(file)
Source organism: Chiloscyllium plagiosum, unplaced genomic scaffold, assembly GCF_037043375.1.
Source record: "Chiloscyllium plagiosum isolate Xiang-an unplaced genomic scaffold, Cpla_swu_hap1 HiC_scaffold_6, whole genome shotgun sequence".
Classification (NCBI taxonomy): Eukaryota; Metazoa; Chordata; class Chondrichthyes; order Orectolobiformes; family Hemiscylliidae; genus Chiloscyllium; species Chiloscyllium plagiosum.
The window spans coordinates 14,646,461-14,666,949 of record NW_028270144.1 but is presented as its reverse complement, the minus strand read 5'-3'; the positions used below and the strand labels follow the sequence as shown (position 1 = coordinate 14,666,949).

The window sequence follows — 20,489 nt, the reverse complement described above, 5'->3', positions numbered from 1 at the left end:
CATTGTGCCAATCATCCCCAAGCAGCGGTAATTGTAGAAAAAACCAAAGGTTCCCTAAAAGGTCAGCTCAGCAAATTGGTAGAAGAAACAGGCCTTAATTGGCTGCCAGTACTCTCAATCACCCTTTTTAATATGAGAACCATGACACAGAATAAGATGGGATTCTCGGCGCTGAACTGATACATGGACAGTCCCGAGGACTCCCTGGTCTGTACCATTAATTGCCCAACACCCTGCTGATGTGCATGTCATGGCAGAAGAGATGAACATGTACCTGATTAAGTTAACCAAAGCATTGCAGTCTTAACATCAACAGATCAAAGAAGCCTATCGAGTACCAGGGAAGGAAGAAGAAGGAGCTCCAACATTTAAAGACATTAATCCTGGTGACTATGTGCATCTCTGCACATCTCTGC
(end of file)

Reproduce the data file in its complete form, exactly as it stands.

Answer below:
Source organism: Chiloscyllium plagiosum, unplaced genomic scaffold, assembly GCF_037043375.1.
Source record: "Chiloscyllium plagiosum isolate Xiang-an unplaced genomic scaffold, Cpla_swu_hap1 HiC_scaffold_6, whole genome shotgun sequence".
Classification (NCBI taxonomy): Eukaryota; Metazoa; Chordata; class Chondrichthyes; order Orectolobiformes; family Hemiscylliidae; genus Chiloscyllium; species Chiloscyllium plagiosum.
The window spans coordinates 14,646,461-14,666,949 of record NW_028270144.1 but is presented as its reverse complement, the minus strand read 5'-3'; the positions used below and the strand labels follow the sequence as shown (position 1 = coordinate 14,666,949).

The window sequence follows — 20,489 nt, the reverse complement described above, 5'->3', positions numbered from 1 at the left end:
CATTGTGCCAATCATCCCCAAGCAGCGGTAATTGTAGAAAAAACCAAAGGTTCCCTAAAAGGTCAGCTCAGCAAATTGGTAGAAGAAACAGGCCTTAATTGGCTGCCAGTACTCTCAATCACCCTTTTTAATATGAGAACCATGACACAGAATAAGATGGGATTCTCGGCGCTGAACTGATACATGGACAGTCCCGAGGACTCCCTGGTCTGTACCATTAATTGCCCAACACCCTGCTGATGTGCATGTCATGGCAGAAGAGATGAACATGTACCTGATTAAGTTAACCAAAGCATTGCAGTCTTAACATCAACAGATCAAAGAAGCCTATCGAGTACCAGGGAAGGAAGAAGAAGGAGCTCCAACATTTAAAGACATTAATCCTGGTGACTATGTGCATCTCTGCACATCTCTGC